State lawmakers may take back some of the money that Minnesota electric vehicle owners are saving by not having to pay a gasoline tax.

Bills in the House and Senate would impose an annual surcharge of $75 to $85 on vehicles that are all-electric and plug-in hybrids based on electric motors. Gasoline-electric hybrids would be exempt.

The move would bring Minnesota in line with state governments across the country that are increasingly seeking to slap fees on electric vehicles, some exceeding $150 per year.

The fee is aimed at making electric vehicle drivers pay their fair share of road maintenance costs, which are partly paid for by gasoline taxes, said Rep. Pat Garofalo, R-Farmington, the author of the House measure that would set a fee of $85 a year. A Senate bill proposes the same.

On Tuesday, House Republicans introduced an omnibus transportation bill that includes a $75 electric car fee, according to a news release.

"I have an electric car, so I understand the consequences of it," said Garofolo, a Tesla driver.

The fee would kick in on Jan. 1, 2018. The legislation, however, also would allow drivers of electric vehicles to use high-occupancy highway lanes without a charge.

The state's gasoline tax — currently 28.5 cents per gallon at the pump — is the largest funding source for highway and bridge maintenance, covering 45 percent of the budget, according to Dane McFarlane, a senior research analyst at the Great Plains Institute, a Minneapolis nonprofit energy research group.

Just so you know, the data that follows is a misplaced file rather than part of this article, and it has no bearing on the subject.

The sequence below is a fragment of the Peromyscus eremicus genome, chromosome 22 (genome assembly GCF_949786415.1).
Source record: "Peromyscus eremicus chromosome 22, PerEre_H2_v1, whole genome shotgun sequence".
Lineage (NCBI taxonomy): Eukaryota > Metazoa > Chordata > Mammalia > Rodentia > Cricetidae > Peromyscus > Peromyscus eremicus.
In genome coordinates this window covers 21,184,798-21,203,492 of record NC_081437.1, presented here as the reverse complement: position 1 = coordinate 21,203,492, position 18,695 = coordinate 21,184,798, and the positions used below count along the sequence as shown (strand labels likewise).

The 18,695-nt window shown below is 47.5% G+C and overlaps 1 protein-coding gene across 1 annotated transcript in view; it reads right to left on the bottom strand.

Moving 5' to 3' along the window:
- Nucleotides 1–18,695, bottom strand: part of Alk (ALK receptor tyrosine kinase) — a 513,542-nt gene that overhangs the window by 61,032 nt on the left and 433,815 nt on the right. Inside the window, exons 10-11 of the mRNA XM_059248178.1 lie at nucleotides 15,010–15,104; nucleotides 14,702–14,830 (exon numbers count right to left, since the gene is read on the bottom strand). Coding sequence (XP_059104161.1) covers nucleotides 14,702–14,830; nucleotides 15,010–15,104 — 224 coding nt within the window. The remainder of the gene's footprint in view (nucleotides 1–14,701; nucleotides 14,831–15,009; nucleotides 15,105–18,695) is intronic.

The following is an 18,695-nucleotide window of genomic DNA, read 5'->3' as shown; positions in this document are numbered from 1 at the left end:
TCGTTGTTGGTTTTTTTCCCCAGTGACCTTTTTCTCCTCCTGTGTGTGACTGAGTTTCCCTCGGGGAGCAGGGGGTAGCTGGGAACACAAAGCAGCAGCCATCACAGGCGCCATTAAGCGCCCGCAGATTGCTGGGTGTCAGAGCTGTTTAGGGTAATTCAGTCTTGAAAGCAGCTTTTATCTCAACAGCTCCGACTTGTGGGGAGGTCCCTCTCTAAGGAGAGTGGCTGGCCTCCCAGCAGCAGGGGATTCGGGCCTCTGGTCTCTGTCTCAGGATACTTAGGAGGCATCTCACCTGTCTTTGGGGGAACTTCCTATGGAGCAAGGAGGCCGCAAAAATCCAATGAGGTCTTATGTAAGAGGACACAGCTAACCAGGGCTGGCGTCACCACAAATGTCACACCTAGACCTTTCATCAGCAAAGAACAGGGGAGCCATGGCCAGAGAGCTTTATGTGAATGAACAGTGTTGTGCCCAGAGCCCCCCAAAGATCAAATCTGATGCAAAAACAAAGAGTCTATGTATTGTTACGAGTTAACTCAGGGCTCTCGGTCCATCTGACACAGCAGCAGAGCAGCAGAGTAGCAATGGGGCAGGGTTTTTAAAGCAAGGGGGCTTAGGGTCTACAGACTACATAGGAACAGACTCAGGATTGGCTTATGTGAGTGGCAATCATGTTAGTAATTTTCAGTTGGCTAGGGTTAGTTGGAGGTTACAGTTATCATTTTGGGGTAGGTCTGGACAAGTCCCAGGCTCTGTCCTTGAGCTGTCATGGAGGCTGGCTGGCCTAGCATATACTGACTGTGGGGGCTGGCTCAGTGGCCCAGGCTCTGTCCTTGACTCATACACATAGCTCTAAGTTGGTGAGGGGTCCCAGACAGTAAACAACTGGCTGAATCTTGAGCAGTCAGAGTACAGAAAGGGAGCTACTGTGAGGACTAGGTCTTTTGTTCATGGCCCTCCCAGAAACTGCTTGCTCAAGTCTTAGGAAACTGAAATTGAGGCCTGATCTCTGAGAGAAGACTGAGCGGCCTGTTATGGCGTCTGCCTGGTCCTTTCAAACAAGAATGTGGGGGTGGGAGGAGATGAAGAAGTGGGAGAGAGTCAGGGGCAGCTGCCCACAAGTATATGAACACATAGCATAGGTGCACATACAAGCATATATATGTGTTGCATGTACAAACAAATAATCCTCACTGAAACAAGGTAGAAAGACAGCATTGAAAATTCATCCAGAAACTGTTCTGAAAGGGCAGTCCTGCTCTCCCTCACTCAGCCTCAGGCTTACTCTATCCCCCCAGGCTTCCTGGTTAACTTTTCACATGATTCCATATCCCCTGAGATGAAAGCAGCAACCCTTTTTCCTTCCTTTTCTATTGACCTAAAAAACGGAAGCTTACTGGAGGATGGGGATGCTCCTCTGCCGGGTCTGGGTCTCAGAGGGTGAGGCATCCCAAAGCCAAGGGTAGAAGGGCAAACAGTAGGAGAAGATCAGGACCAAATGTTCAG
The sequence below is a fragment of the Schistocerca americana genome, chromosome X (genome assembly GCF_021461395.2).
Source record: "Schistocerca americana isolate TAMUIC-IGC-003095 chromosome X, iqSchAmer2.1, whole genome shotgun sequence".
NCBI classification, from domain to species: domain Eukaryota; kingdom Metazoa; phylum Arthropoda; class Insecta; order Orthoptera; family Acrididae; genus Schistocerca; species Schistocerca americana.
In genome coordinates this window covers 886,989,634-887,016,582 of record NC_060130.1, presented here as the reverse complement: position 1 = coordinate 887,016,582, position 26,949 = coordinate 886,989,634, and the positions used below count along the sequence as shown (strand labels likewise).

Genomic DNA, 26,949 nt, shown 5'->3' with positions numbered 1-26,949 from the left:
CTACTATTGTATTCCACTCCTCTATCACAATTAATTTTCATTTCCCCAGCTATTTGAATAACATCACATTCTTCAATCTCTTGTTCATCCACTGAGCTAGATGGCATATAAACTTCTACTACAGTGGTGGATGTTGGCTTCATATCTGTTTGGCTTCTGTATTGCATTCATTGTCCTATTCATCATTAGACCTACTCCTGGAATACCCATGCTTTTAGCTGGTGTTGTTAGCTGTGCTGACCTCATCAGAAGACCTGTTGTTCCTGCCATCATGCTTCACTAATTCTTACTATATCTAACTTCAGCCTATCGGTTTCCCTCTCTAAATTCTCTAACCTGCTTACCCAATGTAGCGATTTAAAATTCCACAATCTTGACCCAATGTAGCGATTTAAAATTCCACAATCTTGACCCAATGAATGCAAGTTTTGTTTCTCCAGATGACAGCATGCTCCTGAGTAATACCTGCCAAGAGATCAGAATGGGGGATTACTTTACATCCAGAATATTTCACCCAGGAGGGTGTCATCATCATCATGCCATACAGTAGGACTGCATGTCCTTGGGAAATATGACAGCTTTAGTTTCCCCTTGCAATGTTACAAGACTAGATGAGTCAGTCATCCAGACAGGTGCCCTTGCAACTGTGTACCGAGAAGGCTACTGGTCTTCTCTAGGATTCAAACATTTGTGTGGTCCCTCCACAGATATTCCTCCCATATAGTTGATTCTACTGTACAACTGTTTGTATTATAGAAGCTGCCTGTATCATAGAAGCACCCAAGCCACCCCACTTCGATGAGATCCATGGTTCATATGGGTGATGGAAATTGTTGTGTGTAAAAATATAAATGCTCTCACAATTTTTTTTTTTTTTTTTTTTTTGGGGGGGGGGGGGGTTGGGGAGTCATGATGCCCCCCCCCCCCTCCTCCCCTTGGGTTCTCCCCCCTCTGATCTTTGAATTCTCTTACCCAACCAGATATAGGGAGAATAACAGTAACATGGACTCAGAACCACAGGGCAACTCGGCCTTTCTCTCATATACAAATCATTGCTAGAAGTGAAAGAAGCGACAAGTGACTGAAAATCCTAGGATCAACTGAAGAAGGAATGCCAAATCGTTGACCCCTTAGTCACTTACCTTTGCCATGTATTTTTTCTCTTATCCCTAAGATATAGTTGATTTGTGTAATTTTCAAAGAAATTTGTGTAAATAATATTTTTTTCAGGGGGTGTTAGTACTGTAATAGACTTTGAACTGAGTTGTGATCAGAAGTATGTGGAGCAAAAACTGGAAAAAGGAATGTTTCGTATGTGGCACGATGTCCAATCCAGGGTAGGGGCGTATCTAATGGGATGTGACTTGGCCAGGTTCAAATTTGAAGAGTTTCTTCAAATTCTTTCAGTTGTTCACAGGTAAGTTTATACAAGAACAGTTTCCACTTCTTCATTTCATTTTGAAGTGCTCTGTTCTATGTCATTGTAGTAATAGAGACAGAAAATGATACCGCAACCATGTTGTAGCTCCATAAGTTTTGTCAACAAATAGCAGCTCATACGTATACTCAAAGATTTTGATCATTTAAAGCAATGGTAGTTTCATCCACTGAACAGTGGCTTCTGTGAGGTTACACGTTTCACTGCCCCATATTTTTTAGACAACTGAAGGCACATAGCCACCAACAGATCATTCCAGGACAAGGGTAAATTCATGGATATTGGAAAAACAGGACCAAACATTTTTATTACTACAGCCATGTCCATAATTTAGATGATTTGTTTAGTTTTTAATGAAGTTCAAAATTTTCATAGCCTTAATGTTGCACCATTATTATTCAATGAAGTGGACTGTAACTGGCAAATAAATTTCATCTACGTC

The other main sources of road money are taxes on motor vehicle sales and annual fees on vehicle registrations.

Through those sales and registration taxes, electric vehicles already cover their fair share of state highway expenses, McFarlane said. That's because those taxes are based on a vehicle's retail value, which is generally much higher for electric vehicles than other cars. For example, the Nissan Leaf S, a small electric car, sells for $30,680; a Tesla S goes for $68,000.

Taxes paid by electric vehicle owners "more than makes up for any loss of government revenue from the lack of gasoline fill-ups," McFarlane wrote in a recent analysis. The proposed fee is a disincentive to drive cars that reduce greenhouse gases, he added.

Garofalo acknowledged that electric vehicles generate more sales and registration tax revenue per car. But he said electric car prices are expected to come down over time, which could mean an "explosion" in sales of electric vehicles.

A state fee will be harder to institute then, Garofalo said.

Minnesota is a relative laggard in the adoption of all-electric cars.

In 2016, excluding data for December, 967 all-electric and plug-in hybrid vehicles were sold in Minnesota, according to the Great Plains Institute. That's up significantly over 543 for all of 2015.

Minnesota does not rank in the top 15 states for cumulative electric vehicle sales since 2009.

Ten states have implemented annual fees on electric and electric-hybrid vehicles that vary from $50 to $300 per year, according to the Sierra Club, an environmental group. Since the start of 2017, six more states have proposed legislation that would require electric vehicle fees of up to $180.